My Generation: What’s “Historically Significant,” Anyway? Page 3
Then there is the ?Batmobile?, a car that was specifically built by car customizer George Barris to support Adam West, Batman, and Burt Ward, Robin in the 1966 to 1968 campy TV series based on the DC Comics hero Batman. The original car started life as a 1959 concept Lincoln Futura, which Barris purchased directly from Ford for $1 and then completely customized it over a three week period. In addition to the original there were three other fiberglass copies made for promotional events.
George Barris built several TV cars throughout the ’60s, ’70s, and ’80s. All of his TV prop cars were as much a part of the series as the actors, from the broken down jalopy-truck which transported the Clampitt clan around Beverly Hills in the TV Series the Beverly Hillbillies, to the hearse inspired ?Koach? for The Muensters. None of his creations, however, have attained the following of ?Batmobile?.
All of this is amusing, interesting and entertaining even, but ?historically significant?? What automotive significance separates this car from the hundreds of other Hollywood stunt cars? What places the ?Batmobile? in the same category as the Owens-Corning Corvette, or the Mercedes-Benz 300 SL Gullwing, still reputed as being the finest engineered sports car ever produced? I was still searching for what made the ?Batmobile? historically significant in the category of automotive history, design, or culture?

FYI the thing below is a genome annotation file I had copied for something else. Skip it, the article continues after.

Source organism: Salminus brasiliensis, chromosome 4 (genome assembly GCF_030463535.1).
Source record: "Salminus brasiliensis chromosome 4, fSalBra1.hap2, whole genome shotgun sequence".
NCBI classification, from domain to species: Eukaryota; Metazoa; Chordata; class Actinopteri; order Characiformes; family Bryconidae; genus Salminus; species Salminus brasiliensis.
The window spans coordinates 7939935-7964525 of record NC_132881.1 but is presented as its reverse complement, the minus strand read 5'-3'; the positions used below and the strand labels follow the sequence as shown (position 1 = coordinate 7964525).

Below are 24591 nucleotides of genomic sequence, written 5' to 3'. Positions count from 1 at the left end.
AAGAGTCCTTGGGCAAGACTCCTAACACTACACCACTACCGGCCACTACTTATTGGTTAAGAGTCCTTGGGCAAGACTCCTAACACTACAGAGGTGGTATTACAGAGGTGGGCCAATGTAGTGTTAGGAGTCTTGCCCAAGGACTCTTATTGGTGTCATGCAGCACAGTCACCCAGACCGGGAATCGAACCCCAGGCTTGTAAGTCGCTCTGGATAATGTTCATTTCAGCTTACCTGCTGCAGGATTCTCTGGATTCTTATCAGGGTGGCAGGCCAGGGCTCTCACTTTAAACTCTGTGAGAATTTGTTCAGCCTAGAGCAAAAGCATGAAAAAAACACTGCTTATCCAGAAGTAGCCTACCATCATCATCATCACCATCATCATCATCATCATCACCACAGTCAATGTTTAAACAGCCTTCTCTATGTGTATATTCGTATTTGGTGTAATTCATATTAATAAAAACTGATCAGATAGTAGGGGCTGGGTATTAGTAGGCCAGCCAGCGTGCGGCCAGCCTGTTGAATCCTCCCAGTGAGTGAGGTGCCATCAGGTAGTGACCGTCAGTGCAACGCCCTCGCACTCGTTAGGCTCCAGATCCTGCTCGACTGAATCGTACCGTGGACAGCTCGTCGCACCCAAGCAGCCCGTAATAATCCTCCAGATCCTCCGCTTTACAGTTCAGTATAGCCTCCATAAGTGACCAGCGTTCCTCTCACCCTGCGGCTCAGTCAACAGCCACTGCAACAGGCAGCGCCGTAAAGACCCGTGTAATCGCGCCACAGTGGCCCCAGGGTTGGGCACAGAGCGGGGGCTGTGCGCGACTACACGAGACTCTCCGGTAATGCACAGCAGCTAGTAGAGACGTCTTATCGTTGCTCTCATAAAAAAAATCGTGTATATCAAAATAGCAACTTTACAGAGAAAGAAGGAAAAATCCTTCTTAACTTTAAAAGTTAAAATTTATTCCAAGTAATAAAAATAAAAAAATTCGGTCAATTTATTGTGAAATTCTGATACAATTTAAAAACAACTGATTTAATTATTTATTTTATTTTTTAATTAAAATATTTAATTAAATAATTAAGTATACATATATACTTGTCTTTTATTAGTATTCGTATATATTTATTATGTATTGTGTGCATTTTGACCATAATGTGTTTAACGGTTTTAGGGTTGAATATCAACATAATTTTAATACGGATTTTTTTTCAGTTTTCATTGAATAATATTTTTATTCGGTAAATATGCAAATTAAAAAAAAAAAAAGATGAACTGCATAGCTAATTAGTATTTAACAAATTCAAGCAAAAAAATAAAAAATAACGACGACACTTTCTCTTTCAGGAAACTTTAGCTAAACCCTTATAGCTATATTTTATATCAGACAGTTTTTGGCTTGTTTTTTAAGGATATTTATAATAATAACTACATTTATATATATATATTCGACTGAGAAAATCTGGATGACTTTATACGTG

Frequently throughout the auction, SpeedTV would cut away from the auction stage to show some live shots of the featured cars. The ?Batmobile? was shown several times and every time the bizarre black and red car was surrounded by hundreds of spectators, many of them children. There were several commentators who ventured guesses on what the car would bring but they were all over the board. Prices from $200,000 to a million dollars were predicted. One commentator noted that anyone who was there with children was required to pay homage to the ?Batmobile? before any other car could be inspected. But then I noticed on many of the ?live? shots of the car that it just wasn’t children that were packed around the car, excited to see the car they had watched on TV during their youth. There were as many adults as children that squeezed through the crowds to get a glimpse of Barris’s creation.
I have followed Barrett-Jackson for years and have seen more than a few TV and movie cars cross the block. The ?movie cars? had come a long way since the days of the ?Batmobile?. Some of them were actually performance based such as ?Eleanor? from Gone In 60 Seconds. How many ?Eleanor? replicas have been auctioned, how many Dukes of Hazzard ?General Lee? replicas? And until these more performance based cars made their appearance, I was confused as to just what these cars could offer a real auto enthusiast, they simply left me indifferent. They certainly weren’t ‘serious? cars. But the last time I saw a ?General Lee? replica auctioned (the movie car I considered to be the bridge car between purely prop cars like the Barris? customs and the performance based cars like ?Eleanor?) it occurred to me that maybe I shouldn’t look at the earlier cars with such condescension, perhaps there was more than I realized, perhaps, OMG, I had been wrong.